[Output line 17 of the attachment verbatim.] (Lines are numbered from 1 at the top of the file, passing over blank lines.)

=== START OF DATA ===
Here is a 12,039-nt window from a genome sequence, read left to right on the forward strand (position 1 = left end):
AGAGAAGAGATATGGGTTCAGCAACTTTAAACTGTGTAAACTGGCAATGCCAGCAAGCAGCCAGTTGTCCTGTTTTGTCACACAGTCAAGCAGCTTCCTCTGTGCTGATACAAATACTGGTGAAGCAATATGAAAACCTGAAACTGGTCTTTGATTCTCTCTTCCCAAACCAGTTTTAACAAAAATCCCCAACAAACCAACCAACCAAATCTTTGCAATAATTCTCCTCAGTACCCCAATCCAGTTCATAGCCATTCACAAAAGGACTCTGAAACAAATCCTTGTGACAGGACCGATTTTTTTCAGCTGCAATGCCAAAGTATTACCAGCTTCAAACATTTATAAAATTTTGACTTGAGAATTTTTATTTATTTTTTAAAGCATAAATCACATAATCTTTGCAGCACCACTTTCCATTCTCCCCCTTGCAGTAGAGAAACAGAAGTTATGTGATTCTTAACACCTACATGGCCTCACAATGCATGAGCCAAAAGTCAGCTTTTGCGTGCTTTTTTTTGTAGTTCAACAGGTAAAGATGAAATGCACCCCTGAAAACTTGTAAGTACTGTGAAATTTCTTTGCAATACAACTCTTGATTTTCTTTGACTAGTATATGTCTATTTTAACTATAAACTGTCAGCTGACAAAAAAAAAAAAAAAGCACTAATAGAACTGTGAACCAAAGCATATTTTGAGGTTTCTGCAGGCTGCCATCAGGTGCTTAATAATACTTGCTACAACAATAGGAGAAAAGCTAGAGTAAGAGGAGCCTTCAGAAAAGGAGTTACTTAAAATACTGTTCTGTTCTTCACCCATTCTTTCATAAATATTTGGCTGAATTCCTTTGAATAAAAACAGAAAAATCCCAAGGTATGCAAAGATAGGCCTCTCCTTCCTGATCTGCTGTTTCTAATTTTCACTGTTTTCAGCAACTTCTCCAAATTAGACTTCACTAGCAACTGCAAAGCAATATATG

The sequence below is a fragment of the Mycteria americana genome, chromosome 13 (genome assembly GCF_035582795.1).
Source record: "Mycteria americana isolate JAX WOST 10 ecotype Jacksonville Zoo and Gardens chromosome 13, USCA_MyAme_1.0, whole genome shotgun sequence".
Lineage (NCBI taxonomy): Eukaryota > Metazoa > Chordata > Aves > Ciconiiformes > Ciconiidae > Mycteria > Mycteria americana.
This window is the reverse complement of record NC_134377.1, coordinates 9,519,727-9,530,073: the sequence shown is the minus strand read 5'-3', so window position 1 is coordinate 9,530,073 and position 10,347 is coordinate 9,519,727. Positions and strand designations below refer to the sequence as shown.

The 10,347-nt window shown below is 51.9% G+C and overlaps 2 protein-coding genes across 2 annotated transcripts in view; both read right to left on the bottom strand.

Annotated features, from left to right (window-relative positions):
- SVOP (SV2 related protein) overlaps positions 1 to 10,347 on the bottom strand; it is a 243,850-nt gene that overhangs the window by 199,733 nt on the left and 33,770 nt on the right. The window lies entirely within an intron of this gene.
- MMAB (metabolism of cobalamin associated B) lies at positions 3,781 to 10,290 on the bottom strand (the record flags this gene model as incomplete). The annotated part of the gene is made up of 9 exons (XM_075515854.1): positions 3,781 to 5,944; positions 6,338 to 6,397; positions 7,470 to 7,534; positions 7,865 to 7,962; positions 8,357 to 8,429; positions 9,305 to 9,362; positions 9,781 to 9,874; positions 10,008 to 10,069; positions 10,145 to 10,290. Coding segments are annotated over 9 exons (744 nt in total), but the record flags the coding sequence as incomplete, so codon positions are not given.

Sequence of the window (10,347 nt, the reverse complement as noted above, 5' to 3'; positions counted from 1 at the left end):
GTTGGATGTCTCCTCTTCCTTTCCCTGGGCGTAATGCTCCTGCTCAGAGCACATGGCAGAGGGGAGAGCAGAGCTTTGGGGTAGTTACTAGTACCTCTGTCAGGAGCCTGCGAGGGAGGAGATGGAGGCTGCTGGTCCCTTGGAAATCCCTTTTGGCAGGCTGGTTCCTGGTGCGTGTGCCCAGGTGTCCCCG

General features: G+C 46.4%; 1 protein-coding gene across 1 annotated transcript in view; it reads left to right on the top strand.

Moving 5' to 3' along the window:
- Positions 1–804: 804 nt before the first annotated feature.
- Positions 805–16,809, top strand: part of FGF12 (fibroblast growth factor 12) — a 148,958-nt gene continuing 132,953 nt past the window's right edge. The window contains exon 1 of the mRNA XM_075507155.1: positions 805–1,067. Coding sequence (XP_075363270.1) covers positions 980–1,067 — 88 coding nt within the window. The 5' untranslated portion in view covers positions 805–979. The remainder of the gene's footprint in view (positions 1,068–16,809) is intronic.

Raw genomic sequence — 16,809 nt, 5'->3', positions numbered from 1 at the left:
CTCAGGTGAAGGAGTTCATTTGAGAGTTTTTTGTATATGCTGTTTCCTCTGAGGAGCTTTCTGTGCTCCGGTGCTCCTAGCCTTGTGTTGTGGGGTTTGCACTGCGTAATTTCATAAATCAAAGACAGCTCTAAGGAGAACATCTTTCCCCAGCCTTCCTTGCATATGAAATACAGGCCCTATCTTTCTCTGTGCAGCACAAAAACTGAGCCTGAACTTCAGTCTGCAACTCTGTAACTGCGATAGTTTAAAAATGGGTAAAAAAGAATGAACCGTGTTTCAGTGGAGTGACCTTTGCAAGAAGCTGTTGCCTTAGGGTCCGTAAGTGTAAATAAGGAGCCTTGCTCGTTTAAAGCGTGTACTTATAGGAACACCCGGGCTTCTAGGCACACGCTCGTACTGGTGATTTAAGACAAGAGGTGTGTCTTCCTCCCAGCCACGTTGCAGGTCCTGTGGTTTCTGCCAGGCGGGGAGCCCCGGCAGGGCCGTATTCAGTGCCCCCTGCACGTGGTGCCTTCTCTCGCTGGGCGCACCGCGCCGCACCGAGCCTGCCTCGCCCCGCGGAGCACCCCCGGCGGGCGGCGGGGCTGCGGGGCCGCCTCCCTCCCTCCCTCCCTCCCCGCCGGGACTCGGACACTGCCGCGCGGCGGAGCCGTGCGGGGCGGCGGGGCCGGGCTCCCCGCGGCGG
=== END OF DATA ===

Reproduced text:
Raw genomic sequence — 16,809 nt, 5'->3', positions numbered from 1 at the left: